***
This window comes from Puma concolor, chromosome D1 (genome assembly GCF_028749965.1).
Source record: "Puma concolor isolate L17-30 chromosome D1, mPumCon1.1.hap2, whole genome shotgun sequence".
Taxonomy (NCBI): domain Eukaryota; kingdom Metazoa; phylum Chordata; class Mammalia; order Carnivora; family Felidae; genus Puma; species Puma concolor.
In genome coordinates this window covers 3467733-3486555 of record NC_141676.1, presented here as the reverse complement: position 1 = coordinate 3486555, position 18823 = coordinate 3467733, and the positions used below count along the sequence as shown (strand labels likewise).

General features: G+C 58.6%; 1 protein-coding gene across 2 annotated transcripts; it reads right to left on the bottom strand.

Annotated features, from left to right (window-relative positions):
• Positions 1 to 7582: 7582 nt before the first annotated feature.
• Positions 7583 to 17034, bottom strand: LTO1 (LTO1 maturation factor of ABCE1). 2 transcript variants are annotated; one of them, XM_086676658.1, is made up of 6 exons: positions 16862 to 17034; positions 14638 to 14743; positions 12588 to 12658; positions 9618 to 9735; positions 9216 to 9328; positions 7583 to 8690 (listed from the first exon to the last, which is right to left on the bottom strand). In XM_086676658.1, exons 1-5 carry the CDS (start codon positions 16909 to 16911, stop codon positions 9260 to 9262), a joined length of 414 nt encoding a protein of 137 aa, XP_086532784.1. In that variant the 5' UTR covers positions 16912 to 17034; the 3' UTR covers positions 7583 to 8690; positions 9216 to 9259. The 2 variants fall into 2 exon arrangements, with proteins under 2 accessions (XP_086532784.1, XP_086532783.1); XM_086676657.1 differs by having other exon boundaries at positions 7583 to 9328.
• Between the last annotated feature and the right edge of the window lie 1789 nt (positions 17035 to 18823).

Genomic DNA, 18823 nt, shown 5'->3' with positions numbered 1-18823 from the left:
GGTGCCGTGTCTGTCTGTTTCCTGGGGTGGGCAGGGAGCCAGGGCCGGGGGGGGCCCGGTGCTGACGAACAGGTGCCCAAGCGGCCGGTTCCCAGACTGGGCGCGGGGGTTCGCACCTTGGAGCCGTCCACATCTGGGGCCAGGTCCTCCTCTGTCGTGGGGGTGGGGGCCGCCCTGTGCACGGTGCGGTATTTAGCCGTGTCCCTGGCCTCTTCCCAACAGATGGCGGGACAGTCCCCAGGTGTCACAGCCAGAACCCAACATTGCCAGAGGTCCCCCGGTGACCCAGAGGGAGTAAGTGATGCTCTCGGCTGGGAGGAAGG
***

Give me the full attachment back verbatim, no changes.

This window comes from Puma concolor, chromosome D1 (genome assembly GCF_028749965.1).
Source record: "Puma concolor isolate L17-30 chromosome D1, mPumCon1.1.hap2, whole genome shotgun sequence".
Taxonomy (NCBI): domain Eukaryota; kingdom Metazoa; phylum Chordata; class Mammalia; order Carnivora; family Felidae; genus Puma; species Puma concolor.
In genome coordinates this window covers 3467733-3486555 of record NC_141676.1, presented here as the reverse complement: position 1 = coordinate 3486555, position 18823 = coordinate 3467733, and the positions used below count along the sequence as shown (strand labels likewise).

General features: G+C 58.6%; 1 protein-coding gene across 2 annotated transcripts; it reads right to left on the bottom strand.

Annotated features, from left to right (window-relative positions):
• Positions 1 to 7582: 7582 nt before the first annotated feature.
• Positions 7583 to 17034, bottom strand: LTO1 (LTO1 maturation factor of ABCE1). 2 transcript variants are annotated; one of them, XM_086676658.1, is made up of 6 exons: positions 16862 to 17034; positions 14638 to 14743; positions 12588 to 12658; positions 9618 to 9735; positions 9216 to 9328; positions 7583 to 8690 (listed from the first exon to the last, which is right to left on the bottom strand). In XM_086676658.1, exons 1-5 carry the CDS (start codon positions 16909 to 16911, stop codon positions 9260 to 9262), a joined length of 414 nt encoding a protein of 137 aa, XP_086532784.1. In that variant the 5' UTR covers positions 16912 to 17034; the 3' UTR covers positions 7583 to 8690; positions 9216 to 9259. The 2 variants fall into 2 exon arrangements, with proteins under 2 accessions (XP_086532784.1, XP_086532783.1); XM_086676657.1 differs by having other exon boundaries at positions 7583 to 9328.
• Between the last annotated feature and the right edge of the window lie 1789 nt (positions 17035 to 18823).

Genomic DNA, 18823 nt, shown 5'->3' with positions numbered 1-18823 from the left:
GGTGCCGTGTCTGTCTGTTTCCTGGGGTGGGCAGGGAGCCAGGGCCGGGGGGGGCCCGGTGCTGACGAACAGGTGCCCAAGCGGCCGGTTCCCAGACTGGGCGCGGGGGTTCGCACCTTGGAGCCGTCCACATCTGGGGCCAGGTCCTCCTCTGTCGTGGGGGTGGGGGCCGCCCTGTGCACGGTGCGGTATTTAGCCGTGTCCCTGGCCTCTTCCCAACAGATGGCGGGACAGTCCCCAGGTGTCACAGCCAGAACCCAACATTGCCAGAGGTCCCCCGGTGACCCAGAGGGAGTAAGTGATGCTCTCGGCTGGGAGGAAGG